Guided Meditation for Beginners: How to Meditate? (And Keep it Simple)
Guided meditation can be a good way to start if you’re a beginner. But when searching through apps, videos and downloads, there’s so many to choose from. We take a look at how guided meditations, and mindfulness meditation in particular, can help beginners learn.
Meditation is actually quite simple, but it’s difficult to do! When you’re brand new to the practice, it can be helpful to have a guide. The best guided meditations for beginners offer the perfect balance of instruction, reminders to stay focused, and empty, silent space in which to curiously and compassionately observe the movement of your mind. Over time, you’ll want to let go of the guide and try meditating on your own. The good news is, meditation is not about doing it perfectly, free from distractions. It’s about remembering your point of focus, and returning to it, again and again. Partnering guided meditations with time spent meditating on your own is a healthy, productive way in which to grow and expand your practice.
Mindfulness Meditation for Beginners
Mindfulness meditation is a very good place to start. With mindfulness, we teach the mind to remain stable and present, regardless of distractions that arise around us or within. Beginner mindfulness meditation often uses the breath as an anchor to which we tie our focus. When sitting in meditation, we simply observe our present-moment breathing with an attitude that’s free from judgment or self-criticism. Whenever we find our attention has drifted away from the breath, we kindly return to our anchor, the intended object of focus.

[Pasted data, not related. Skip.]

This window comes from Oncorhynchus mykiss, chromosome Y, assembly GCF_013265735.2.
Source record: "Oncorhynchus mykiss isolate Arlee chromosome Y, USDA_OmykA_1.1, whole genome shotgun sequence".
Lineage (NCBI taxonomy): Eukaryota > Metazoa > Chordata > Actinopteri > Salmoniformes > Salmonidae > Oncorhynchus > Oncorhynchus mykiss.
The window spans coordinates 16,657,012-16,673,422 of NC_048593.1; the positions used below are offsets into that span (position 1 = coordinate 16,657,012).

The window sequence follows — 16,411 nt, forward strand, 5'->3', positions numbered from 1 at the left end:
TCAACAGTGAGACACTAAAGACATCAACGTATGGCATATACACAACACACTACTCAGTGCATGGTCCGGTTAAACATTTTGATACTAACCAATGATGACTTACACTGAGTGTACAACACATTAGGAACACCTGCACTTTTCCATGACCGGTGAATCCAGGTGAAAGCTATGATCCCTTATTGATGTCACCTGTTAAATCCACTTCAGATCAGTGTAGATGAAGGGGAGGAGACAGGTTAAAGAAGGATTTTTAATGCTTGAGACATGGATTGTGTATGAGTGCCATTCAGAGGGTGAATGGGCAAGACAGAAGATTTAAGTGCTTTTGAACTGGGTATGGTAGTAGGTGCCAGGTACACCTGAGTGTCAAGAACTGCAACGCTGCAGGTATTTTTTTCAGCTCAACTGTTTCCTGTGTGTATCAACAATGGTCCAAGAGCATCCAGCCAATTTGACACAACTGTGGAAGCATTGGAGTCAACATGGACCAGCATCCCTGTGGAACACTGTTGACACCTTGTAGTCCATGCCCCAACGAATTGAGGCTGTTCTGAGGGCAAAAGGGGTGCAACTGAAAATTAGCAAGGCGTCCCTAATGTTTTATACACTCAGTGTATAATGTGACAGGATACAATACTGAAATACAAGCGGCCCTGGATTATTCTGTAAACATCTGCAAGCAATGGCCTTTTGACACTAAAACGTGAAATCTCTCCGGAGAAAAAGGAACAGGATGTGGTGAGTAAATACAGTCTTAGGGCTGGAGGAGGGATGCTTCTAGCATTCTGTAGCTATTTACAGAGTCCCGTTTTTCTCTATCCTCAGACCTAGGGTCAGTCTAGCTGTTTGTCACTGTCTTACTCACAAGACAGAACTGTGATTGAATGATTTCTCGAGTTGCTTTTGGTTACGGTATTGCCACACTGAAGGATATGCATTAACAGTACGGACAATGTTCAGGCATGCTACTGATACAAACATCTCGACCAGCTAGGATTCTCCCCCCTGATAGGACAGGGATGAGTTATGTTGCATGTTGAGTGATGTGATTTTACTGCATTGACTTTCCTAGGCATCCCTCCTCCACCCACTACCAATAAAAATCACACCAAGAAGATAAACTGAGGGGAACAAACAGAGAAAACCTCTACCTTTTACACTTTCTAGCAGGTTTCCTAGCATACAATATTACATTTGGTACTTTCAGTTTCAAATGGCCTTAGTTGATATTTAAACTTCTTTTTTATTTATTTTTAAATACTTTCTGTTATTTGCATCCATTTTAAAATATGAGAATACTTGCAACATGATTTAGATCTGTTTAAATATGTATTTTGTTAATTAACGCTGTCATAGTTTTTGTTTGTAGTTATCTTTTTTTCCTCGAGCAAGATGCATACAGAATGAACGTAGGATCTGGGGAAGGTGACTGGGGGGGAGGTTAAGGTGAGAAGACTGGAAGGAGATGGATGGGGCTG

Listening to a guide helps provide structure for our practice. A guide can also help remind us beginners that breath meditation is what we came to do. Why start with mindfulness? For any type of meditation, it helps to have a relatively stable mind that’s capable of self-reflection. Both of these qualities are developed with mindfulness meditation.
As stability strengthens, we can practice shifting our attention to more complex points of focus, such as thoughts, emotions, or spiritual teachings and concepts.
Meditation Techniques for Beginners
Mindfulness of breath is not the only way to stabilize the mind. While breath is an excellent anchor because it’s always available, we might anchor the mind to a sound, a visual object, or even to the most subtle of sensations. Transcendental meditation, which uses repetition of a mantra to help practitioners remain present, utilizes sound and the vibration of speech to help hold the mind steady. Meditating with crystals uses an object as a meditation anchor. Guided chakra meditations encourage us to remain present with energy sensed within the body.
When learning to meditate, it’s not the object of your focus that’s most important, but the extent to which you’re practicing presence with your original intention. For example, if you set out to meditate on the breath but end up forgetting and chanting a mantra, you’ve become distracted!
Keep it Simple
When you’re trying something new, small moments of success are important. Experiencing the benefits of meditation can be our greatest motivator. That’s why simple mindfulness meditations go a long way for beginners. The Mindworks meditation progressive system makes learning meditation easy by starting with mindfulness of breath.